The KTM 390 Duke is a popular motorcycle for those who are looking for a naked bike in the mid range market that combines style, performance and affordability.
In this review, Paul takes a look at its features and specifications to help you decide if it is the right motorcycle for your needs.
The KTM Duke range has been around for quite a while now and its original no-nonsense aggressive body position really struck a chord with the motorcycle crowds. It was a highly rebellious and anti-social machine that didn’t give a damn. It was lightweight, quick, at home on the road and circuits alike and just did not care.
Since their days of rebellion, the current KTM Duke models have seen several changes, with the bigger Duke 1290 R bypassing the lightweight feature in favour of more power and adopting the more modern triangle type headlamps.
Therefore, the larger KTM Duke has shifted its focus away from its roots; yet, with the 390, it appears that the new “Lord” has taken up its grandfather’s mantle and made it cool once again.
KTM 390 Duke Review
KTM offered its 390 with a completely new intricate engine design, in contrast to the 200 cc KTM Duke (only sold in the Asian market), which is essentially the 125 cc model with an engine that has been bored out.
The 373 cc, four valve single, has an internal Nikasil coated cylinder, forged piston, two overhead camshafts, carbon coated cam followers and other improvements to boost its capacity and power while weighing in at just 36 kg.
The compact engine on the KTM 390 Duke provides lots of torque, quick acceleration, decent road characteristics, and excellent fuel efficiency. Thanks to its meticulous fuel injection system, compact 43.5 horsepower engine and 35.3 Nm of torque the KTM 390 Duke is quite a dynamic performer and one of the most powerful options for riders with an A2 licence.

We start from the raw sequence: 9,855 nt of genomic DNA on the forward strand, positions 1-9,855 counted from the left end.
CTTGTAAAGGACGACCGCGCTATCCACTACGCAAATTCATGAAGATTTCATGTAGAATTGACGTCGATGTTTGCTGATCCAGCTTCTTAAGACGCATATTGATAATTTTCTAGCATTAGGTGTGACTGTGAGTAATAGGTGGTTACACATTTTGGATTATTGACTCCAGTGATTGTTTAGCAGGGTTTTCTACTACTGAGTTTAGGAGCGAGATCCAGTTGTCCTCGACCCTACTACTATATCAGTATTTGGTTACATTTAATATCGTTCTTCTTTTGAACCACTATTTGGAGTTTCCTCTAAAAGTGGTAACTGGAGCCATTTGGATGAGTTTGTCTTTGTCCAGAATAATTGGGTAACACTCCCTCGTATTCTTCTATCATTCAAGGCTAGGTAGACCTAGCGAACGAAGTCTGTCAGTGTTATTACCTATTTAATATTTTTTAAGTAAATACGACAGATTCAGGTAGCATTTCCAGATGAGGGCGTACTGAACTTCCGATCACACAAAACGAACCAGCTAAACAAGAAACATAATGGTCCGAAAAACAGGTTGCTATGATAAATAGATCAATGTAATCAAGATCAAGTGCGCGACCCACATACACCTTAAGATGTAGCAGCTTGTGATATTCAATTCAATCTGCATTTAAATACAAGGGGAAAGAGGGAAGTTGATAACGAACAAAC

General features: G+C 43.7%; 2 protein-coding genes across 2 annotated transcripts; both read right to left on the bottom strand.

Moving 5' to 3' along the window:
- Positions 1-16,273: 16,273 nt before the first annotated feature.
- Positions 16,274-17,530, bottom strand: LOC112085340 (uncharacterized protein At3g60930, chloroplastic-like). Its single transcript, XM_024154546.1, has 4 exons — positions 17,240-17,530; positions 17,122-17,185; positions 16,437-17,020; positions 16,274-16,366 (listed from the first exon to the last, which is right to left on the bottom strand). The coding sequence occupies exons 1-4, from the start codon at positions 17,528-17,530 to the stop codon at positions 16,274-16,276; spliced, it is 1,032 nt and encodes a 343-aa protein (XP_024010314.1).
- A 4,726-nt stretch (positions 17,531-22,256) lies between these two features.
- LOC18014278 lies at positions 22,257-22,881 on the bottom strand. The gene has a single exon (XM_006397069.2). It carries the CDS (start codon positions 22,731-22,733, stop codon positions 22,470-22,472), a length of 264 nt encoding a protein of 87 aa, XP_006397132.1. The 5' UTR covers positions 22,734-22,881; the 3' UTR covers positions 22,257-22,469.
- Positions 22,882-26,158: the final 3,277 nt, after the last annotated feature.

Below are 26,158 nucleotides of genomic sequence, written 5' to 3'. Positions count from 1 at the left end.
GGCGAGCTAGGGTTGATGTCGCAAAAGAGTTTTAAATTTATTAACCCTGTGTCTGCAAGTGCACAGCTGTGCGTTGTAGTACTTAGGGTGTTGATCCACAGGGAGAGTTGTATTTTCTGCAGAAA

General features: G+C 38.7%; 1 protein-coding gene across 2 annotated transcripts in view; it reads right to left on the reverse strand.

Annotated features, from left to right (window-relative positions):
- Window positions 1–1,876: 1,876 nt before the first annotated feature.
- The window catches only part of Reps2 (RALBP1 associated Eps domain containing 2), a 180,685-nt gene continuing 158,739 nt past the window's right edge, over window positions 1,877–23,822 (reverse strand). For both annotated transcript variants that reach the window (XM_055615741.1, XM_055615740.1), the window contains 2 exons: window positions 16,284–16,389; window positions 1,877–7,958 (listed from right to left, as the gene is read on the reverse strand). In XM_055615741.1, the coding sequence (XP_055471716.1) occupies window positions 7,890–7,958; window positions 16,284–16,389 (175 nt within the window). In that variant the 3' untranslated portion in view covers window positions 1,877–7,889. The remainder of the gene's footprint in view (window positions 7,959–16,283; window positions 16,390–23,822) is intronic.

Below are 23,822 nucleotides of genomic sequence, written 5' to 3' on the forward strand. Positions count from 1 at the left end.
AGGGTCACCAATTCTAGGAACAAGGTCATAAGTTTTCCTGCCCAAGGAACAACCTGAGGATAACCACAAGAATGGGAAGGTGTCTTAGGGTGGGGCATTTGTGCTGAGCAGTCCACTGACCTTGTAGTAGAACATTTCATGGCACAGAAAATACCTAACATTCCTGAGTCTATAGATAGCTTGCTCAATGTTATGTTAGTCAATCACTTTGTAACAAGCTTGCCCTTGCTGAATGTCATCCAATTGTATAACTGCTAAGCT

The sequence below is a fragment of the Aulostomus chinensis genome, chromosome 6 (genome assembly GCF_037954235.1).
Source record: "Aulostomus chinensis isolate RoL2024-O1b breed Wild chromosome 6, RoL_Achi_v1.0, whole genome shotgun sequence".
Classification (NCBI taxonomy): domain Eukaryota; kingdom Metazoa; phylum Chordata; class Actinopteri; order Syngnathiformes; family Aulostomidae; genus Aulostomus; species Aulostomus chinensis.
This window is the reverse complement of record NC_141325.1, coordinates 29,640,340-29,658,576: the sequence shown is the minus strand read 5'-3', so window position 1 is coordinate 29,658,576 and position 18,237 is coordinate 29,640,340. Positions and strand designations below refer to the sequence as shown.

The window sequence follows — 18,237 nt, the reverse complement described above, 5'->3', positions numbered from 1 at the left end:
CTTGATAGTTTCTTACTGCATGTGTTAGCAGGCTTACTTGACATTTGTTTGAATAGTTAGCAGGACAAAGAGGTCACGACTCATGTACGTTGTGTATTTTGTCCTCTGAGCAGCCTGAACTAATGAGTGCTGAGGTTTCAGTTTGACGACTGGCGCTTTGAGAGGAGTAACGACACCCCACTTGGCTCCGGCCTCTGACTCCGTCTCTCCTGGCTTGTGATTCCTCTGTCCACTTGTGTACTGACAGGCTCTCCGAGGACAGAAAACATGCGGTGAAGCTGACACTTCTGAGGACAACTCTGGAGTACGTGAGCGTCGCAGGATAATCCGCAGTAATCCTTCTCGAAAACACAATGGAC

However, the engine thrives on revs, so you should preferably be over 6000 rpm if you want to get things moving.
If you do this, it will be more than fast enough, with 100 mph being reachable with a little run-up. The single’s low-end torque allows it to be ridden at lower rpm, but the first-generation model’s throttle response isn’t terrific, and it may be a little snatchy when you get back on the throttle.
Overall, it’s an exciting and enjoyable motor but one that, like with the old Dukes, prefers to be thrashed.
With a dry weight of only 139 kg, the 390 Duke is an ultra lightweight, and riding it is just like that. As the 390 has the same chassis, wheels, brakes, ABS system, suspension, tank, seat, clocks, and swingarm as the 125, it rides exactly like the 125 but with all that extra power you’ve always wanted from it.
Redesigned ultra-light, high-performance WP upside-down forks are included with the KTM 390 Duke. The well balanced suspension makes use of the latest open cartridge technology, which performs superbly when driving on the limit and is also attractive and simple to maintain. Matched with a WP Monoshock, both ends offer 150 mm of travel with pre-load adjustment only.
The same single four-piston ByBre radial caliper as the 125 Duke’s provides the stopping power for the KTM 390 Duke, and braided lines are included as standard. You honestly don’t need much more performance than this on a bike as light as the Duke, especially because ByBre is a Brembo sub-brand, so the stopping power you get will certainly be enough.
All KTM 390 Duke models come equipped with dual-channel advanced ABS from Bosch for controlled stopping power, and there is even a secret switch on the dash that enables a “supermoto” mode that allows riders to turns off the rear ABS but not the front ABS if you wanted to slip into “hooligan” mode for ultimate cornering fun.
When moving slowly through a city, the KTM 390 Duke weaves through traffic with no effort. It’s on the open country roads where it lives up to its nickname of “The Corner Rocket” though as it drops in and out of corners effortlessly thanks to the WP suspension and lack of weight.